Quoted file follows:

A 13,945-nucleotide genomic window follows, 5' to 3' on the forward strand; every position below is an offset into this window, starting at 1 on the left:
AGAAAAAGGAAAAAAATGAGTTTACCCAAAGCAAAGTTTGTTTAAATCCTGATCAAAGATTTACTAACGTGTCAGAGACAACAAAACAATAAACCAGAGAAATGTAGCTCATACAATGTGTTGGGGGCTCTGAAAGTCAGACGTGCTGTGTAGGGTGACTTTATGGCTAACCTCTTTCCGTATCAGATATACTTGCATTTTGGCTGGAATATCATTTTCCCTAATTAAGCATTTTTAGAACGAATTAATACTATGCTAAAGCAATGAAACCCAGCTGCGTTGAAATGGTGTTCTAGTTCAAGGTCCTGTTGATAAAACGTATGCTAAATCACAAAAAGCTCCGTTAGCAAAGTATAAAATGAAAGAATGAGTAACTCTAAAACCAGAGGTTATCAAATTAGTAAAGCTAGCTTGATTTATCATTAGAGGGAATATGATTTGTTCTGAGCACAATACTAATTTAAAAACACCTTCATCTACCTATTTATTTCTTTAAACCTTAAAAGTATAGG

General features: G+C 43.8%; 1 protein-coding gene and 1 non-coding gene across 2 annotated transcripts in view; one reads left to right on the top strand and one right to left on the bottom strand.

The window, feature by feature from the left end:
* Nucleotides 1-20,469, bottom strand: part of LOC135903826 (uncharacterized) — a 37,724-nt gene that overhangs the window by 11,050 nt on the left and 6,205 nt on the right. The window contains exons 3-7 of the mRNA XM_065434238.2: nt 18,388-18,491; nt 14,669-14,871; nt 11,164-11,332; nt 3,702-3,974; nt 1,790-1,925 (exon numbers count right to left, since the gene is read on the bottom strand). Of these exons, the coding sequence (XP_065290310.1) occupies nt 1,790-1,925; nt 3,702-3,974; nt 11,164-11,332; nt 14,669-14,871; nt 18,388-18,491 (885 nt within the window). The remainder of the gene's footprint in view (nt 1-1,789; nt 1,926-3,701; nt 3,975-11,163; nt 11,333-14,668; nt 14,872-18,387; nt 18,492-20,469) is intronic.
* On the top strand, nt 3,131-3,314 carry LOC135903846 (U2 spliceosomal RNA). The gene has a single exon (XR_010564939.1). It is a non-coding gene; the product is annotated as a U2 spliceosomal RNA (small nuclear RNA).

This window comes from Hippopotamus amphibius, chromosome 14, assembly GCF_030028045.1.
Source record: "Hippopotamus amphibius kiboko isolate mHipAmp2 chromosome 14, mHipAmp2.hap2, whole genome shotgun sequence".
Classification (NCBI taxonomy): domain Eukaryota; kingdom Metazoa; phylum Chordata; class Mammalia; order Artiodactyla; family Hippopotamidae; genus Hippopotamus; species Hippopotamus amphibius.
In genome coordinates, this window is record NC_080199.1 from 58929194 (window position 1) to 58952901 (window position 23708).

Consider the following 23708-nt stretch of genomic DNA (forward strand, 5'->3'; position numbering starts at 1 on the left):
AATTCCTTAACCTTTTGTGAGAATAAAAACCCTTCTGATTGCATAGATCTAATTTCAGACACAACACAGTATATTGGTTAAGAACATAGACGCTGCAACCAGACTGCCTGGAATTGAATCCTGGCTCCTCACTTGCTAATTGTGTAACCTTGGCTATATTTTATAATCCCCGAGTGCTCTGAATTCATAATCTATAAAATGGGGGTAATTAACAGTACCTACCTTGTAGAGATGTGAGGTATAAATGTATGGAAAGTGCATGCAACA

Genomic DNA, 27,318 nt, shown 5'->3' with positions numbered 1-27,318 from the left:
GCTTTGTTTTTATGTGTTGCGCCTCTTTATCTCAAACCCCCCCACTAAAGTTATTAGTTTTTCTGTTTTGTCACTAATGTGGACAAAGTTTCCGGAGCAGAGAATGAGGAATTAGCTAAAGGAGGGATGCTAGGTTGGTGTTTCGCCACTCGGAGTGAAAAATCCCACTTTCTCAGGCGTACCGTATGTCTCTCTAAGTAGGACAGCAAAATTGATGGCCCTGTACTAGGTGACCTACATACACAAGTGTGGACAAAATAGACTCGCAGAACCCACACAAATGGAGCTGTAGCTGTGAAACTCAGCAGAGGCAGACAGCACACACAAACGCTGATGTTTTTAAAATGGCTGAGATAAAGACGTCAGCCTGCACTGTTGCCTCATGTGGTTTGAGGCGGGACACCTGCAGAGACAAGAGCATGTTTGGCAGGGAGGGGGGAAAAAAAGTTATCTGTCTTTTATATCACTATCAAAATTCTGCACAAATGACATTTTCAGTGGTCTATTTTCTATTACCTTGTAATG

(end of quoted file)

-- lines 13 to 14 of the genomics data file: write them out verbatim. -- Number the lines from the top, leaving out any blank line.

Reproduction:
Genomic DNA, 27,318 nt, shown 5'->3' with positions numbered 1-27,318 from the left:
GCTTTGTTTTTATGTGTTGCGCCTCTTTATCTCAAACCCCCCCACTAAAGTTATTAGTTTTTCTGTTTTGTCACTAATGTGGACAAAGTTTCCGGAGCAGAGAATGAGGAATTAGCTAAAGGAGGGATGCTAGGTTGGTGTTTCGCCACTCGGAGTGAAAAATCCCACTTTCTCAGGCGTACCGTATGTCTCTCTAAGTAGGACAGCAAAATTGATGGCCCTGTACTAGGTGACCTACATACACAAGTGTGGACAAAATAGACTCGCAGAACCCACACAAATGGAGCTGTAGCTGTGAAACTCAGCAGAGGCAGACAGCACACACAAACGCTGATGTTTTTAAAATGGCTGAGATAAAGACGTCAGCCTGCACTGTTGCCTCATGTGGTTTGAGGCGGGACACCTGCAGAGACAAGAGCATGTTTGGCAGGGAGGGGGGAAAAAAAGTTATCTGTCTTTTATATCACTATCAAAATTCTGCACAAATGACATTTTCAGTGGTCTATTTTCTATTACCTTGTAATG